Ousted Ontario Progressive Conservative leader Patrick Brown was in Ottawa on Saturday to sign copies of his tell-all political memoir.
It was the third appearance Brown has made in support of the book, which was released in November and received wide attention for its claims that Brown was unceremoniously forced to resign amidst unproven allegations of sexual misconduct.
On Saturday morning, Brown had two back-to-back events in a meeting room of a Holiday Inn in Gloucester. His first audience consisted of about 25 people.
Some were Brown loyalists, people he greeted by name. Some said they had an interest in politics and were curious about what he had to say. Some were former Conservative insiders who said they no longer supported the party because it no longer appealed to “progressive” voters.
Former Ontario Progressive Conservative leader Patrick Brown signs a copy of his book in Ottawa on Saturday,JOANNE LAUCIUS / POSTMEDIA
A year ago, Brown was widely touted as a favourite to become Ontario premier as the province headed towards an election on a wave of dissatisfaction with Kathleen Wynne’s Liberal government.
However, last January, less than five months before the election, Brown resigned in the midst of sexual misconduct allegations, which he denied. He has since filed a defamation lawsuit against CTV News, which first reported the allegations.
Brown soon jumped back into the political fray. He planned to run for regional chair of Peel, but Premier Doug Ford cancelled that election. Brown registered for the mayoral race in Brampton on July 27. In October, in the most closely-watched race of this fall’s municipal elections, he defeated incumbent Linda Jeffrey.
Takedown: The Attempted Political Assassination of Patrick Brown, has sold more than 7,000 copies so far, according to publisher Dean Baxendale.
In the book, Brown made a number of explosive claims, including that Ottawa-area MPPs Randy Hillier and Lisa MacLeod were “ring leaders” behind his sudden forced exit as party leader.
Brown concedes that he made a few mistakes along the way. “The biggest lesson I learned is that you can only move a political party as fast as its members are willing to be moved,” he wrote. “Some of the moves I made were done much too quickly. I was trying to change the nature of the conservative movement overnight. You cannot take a party that includes people who hate unions, who are homophobic or who are climate-change deniers and move them to a new centrist party overnight.”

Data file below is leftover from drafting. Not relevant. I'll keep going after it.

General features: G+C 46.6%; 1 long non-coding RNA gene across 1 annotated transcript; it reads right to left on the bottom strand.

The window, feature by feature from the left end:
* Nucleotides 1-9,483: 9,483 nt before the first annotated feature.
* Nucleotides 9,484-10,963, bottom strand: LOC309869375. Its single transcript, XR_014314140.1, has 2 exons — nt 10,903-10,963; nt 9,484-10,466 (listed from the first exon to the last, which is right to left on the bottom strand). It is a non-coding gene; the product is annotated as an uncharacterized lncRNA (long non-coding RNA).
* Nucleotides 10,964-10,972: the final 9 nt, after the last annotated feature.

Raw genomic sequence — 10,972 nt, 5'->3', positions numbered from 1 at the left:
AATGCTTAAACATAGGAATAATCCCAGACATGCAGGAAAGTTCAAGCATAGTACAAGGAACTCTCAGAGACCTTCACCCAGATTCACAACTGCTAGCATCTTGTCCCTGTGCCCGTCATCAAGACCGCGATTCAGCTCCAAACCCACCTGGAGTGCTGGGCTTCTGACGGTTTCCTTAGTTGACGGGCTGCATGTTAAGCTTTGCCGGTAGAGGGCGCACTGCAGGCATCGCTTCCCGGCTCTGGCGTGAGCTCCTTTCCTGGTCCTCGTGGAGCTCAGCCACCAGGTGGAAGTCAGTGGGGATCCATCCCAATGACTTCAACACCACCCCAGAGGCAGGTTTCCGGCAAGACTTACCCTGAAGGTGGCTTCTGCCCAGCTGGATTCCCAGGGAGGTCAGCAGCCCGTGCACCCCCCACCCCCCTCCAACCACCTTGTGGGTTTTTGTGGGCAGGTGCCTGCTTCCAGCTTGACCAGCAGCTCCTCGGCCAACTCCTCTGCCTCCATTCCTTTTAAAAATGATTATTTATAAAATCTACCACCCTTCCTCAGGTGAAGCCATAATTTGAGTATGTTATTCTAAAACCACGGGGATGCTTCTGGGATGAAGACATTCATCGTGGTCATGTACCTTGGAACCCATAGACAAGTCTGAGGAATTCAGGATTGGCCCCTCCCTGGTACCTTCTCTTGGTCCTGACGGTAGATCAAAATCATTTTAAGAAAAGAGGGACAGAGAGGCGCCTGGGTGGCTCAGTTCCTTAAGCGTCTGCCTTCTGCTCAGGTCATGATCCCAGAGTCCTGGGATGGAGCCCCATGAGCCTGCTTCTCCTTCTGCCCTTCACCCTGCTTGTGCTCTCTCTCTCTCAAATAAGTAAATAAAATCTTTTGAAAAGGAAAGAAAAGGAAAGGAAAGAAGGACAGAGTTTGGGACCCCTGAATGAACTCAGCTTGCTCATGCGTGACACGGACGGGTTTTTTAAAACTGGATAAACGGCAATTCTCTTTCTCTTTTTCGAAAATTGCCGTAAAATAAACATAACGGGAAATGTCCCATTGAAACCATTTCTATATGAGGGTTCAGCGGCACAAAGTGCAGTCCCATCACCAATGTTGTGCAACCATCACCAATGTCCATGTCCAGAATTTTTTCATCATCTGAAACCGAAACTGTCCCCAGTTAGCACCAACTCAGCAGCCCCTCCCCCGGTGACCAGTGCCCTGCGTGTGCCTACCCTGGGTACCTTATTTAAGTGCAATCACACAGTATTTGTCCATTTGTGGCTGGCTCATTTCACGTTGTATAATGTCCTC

Brown spoke briefly to the audience before the book signing, saying that nominations should be run by Elections Canada or Elections Ontario.
“Winning a nomination is like winning a seat. We have candidates spending $100,000 on nominations,” he said. “Every political party has challenges with nominations.”
He was also critical of the the political staffers who resigned en masse shortly after the CTV story about him in January. “We hired mercenaries. We brought them in. People who quit that night were mercenaries. When you have mercenaries, their loyalty is to themselves, not the campaign.”
Some members of Saturday’s audience said the events that led to Brown’s resignation had left them disillusioned.
“I found it really distasteful what they did to him,” said Anita Walden, who described herself as a long-time Conservative volunteer. “How could people that you trusted turn their backs on you?”
Added Debbie Jodoin, a former Eastern Ontario Conservative organizer: “I stand with the man. He’s truthful, he’s honest.”
Jodoin says she’s now on the outside of the Progressive Conservative party, looking in, and has never been happier. “I’m a strong Conservative. But people don’t see it that way because I support Patrick Brown. It’s not my party anymore.”
A file photo shows Patrick Brown in late January, when a media report about sexual misconduct allegations against him led to Brown’s resignation as Ontario Progressive Conservative leader. His book deals at length with the situation, and he has since filed a lawsuit against CTV over the initial reporting about the allegations. AARON VINCENT ELKAIM / THE CANADIAN PRESS
Brown said he had no plans to return to federal or provincial politics.
“Right now my entire focus is on getting Brampton back on track,” he said “I’m loving my new job.”